Boomers and Ys and Zs, oh my!

Marketing research focuses on the most populated generations: Baby Boomers and Millennials, or even trendier Gen Z. What about “The Forgotten Generation”? Its self-explanatory nickname qualifies Gen X’s interest to marketers. Gen X includes people born between 1961 and 1979. They are known to be the smallest generation demographically-speaking. Merely based on this characteristic, marketers have chosen to ignore this generation when marketing products, and solely dedicate their efforts on Millennials. This is an oversight. Gen X members have many qualities that makes them an alluring customer.

Before tackling this generation as a consumer, researchers must understand what this age group values as a whole. One of the most important characteristics is that they fend for themselves, they are the first latch-key kids, and came before the time of overprotective parents. Gen Xers value balance in their lives when it comes to work and life, they respect entrepreneurship, they hold education to a high standard, they cherish their independence, they challenge authority, and they are overall a skeptical and cynical group. Modes of communication have drastically changed, and with them, people’s reflex. Baby Boomers would say “Give me a call.”, Millennials would say “Message me”, and Gen Xers would say “email me”. Beyond their modes of communication are their ways of communication. Gen Xers are defined as straight shooters, they like short and sweet messages that get to the point. They are busy workaholics who do not have time to dance around their ultimate goal.

First and foremost, Gen X controls more than 30% of purchasing power. Indeed, this small generation made its fortune before the 2008 market crash. Furthermore, this generation is much more entrepreneurial than previous generations, and than Millennials. As the “richest” generation to date, Gen Xers also spend on average 11% more than Baby Boomers, and 33% more than Millennials. Their childhood occurred during the Great Thirties, the glory days. Growing up during this economic growth and improved living conditions resulted in Gen Xers having certain standing of living and spending. The “work hard play hard” generation replicate their childhood in terms of consumer habits.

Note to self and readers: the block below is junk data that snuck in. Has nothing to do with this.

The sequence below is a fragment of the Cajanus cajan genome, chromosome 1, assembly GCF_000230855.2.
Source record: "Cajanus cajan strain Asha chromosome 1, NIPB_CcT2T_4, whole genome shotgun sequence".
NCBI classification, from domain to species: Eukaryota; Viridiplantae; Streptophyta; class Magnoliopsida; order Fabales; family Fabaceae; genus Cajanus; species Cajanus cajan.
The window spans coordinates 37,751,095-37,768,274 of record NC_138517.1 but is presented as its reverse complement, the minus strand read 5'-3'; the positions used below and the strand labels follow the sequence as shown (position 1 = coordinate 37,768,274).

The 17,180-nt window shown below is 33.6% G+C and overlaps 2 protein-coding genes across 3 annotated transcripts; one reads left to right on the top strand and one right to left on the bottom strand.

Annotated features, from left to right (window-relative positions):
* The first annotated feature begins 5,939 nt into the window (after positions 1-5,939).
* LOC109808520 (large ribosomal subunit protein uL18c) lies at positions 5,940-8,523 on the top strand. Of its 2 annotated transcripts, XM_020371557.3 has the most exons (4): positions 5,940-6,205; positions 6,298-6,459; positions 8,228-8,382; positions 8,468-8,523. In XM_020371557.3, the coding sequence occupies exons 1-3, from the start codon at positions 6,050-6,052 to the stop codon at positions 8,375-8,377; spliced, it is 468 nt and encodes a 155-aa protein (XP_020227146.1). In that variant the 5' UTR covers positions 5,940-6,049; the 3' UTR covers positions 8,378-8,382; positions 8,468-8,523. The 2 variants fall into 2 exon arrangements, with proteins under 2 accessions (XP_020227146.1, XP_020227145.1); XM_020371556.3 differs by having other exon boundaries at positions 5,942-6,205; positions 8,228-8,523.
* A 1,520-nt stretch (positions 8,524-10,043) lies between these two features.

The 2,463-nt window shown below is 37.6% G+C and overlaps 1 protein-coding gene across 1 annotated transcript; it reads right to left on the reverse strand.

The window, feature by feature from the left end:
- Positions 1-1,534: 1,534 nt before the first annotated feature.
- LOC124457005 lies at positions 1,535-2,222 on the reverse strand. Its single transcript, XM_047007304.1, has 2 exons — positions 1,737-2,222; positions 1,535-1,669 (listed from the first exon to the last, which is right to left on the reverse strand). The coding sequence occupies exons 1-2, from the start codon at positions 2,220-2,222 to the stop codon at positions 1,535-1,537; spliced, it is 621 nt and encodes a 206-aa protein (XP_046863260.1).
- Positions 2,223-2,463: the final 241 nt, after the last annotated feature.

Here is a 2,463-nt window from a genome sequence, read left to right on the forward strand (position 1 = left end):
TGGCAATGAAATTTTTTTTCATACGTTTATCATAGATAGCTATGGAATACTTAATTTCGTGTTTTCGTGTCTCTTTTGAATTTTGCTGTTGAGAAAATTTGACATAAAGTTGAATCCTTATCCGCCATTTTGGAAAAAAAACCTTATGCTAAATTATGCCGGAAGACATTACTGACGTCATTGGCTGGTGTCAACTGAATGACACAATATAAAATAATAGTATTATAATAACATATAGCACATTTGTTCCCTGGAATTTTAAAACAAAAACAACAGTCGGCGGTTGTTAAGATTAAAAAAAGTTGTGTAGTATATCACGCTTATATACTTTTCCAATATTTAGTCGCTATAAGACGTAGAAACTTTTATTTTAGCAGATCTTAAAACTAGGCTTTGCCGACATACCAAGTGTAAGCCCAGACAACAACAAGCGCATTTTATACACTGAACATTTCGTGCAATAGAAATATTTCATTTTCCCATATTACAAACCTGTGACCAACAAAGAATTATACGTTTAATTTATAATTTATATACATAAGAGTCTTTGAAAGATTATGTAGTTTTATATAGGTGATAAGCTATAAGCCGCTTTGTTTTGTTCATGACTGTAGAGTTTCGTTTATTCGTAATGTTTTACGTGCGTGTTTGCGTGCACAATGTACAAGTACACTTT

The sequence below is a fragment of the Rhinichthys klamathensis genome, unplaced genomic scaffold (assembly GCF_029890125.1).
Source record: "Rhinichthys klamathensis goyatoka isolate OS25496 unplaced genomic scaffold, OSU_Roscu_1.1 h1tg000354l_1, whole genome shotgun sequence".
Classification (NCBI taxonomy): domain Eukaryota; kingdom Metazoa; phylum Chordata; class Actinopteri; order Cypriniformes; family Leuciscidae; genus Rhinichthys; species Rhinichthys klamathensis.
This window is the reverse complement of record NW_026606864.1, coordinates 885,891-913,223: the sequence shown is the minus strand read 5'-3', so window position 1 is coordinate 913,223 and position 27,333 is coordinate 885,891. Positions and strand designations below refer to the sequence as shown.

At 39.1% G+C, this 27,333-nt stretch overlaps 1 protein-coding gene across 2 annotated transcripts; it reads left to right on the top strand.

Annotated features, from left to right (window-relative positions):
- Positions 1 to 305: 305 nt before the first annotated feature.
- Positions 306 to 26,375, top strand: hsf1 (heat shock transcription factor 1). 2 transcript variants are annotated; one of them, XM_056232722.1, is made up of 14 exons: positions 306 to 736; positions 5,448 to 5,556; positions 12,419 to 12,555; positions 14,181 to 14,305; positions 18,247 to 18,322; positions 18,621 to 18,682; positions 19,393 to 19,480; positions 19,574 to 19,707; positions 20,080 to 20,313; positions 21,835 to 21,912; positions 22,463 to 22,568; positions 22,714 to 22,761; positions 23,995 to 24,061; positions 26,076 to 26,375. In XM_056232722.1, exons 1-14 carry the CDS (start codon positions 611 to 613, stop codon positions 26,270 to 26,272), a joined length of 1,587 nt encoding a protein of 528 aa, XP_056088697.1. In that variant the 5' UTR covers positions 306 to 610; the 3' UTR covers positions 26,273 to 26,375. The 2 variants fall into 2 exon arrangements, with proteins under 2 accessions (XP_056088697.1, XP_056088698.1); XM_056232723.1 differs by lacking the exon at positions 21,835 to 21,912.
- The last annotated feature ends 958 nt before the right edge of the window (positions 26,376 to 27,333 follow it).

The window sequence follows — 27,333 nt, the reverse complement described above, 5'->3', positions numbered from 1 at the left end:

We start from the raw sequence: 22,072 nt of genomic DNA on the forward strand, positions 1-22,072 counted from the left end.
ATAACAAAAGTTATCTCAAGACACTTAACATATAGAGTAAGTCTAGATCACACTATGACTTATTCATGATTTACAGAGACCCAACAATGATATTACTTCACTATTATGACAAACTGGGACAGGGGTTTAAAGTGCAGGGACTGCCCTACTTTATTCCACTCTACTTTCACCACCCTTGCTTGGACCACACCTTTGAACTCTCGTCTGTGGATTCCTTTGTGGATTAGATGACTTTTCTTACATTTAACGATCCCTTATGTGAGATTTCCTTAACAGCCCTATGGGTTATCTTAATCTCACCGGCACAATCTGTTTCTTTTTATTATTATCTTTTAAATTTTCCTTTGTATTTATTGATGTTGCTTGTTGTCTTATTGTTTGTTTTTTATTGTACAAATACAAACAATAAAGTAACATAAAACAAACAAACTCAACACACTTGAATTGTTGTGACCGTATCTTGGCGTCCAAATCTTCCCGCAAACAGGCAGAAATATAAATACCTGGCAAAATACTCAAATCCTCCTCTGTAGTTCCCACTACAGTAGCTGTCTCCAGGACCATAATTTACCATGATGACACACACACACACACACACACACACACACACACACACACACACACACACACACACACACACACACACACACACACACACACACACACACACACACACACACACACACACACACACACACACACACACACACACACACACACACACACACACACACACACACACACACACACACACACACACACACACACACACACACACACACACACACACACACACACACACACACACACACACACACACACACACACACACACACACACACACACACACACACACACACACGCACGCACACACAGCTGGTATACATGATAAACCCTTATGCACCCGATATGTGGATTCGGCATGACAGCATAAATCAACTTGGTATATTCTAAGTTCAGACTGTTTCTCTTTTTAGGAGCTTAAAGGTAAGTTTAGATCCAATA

Secondly, this generation is the perfect blend between old-school and new in terms of how they shop. They did not grow up with online shopping, hence still enjoy going in-store to shop, and can be targeted through “traditional” mediums of communication like TV billboard, and magazines. Nevertheless, they also adapted to online shopping and social media. They are highly targetable through different mediums. They have a healthier relationship to the digital world because they were exposed to it as adults. They also do not feel entitled as much as Millennials do. Indeed, Gen Xers rarely use digital platforms go give opinions and spread their anger about a specific subject. In other words, marketers run less risks of public backlash with this generation.

Thirdly, they are the most influential generation. Indeed, they are supporting both children and parents at the same time. Traditionalists (born 1900 to 1945) are living longer than any generation before them, and Millennials (born 1977 to 1994) and Gen Z (born 1995 to 2010) are having a hard time entering the workforce and sustaining themselves. These two factors render Gen Xers the sole financial decision makers for both these generations. They are a powerful generation. Furthermore, Millennials look up to their generation as they do not challenge authority as much as Gen X. Hence, by targeting Gen Xers marketers can still be touching Millennials.

Fourth of all, Gen X’s behavior towards trends and brands is stable and constant compared to other generations, especially Millennials. Millennials are drawn to rapid trend waves, popular movements that come and go. On the other hand, Gen X do not base their consumption on trends, they value consistency. They also value customer service. They are the most loyal consumers because they value good service and recognition for their loyalty.

Finally, 54% of Gen Xers are frustrated that brands ignore them. As a result of their smaller demographic brands continuously overlook Gen X. This makes the competition for their attention is significantly reduced, especially in comparison to their juniors: Millennials.

In conclusion, targeting this generation is not necessarily the right move for all brands. Naturally, this depends on the product or service at hand and thorough research into who the personae at hand is. However, too many brands overlook this generation and miss out on the opportunity to grow their customer base, and increase their brand loyalty. The “Forgotten Generation” has a lot of qualities that makes it an ideal target consumer.

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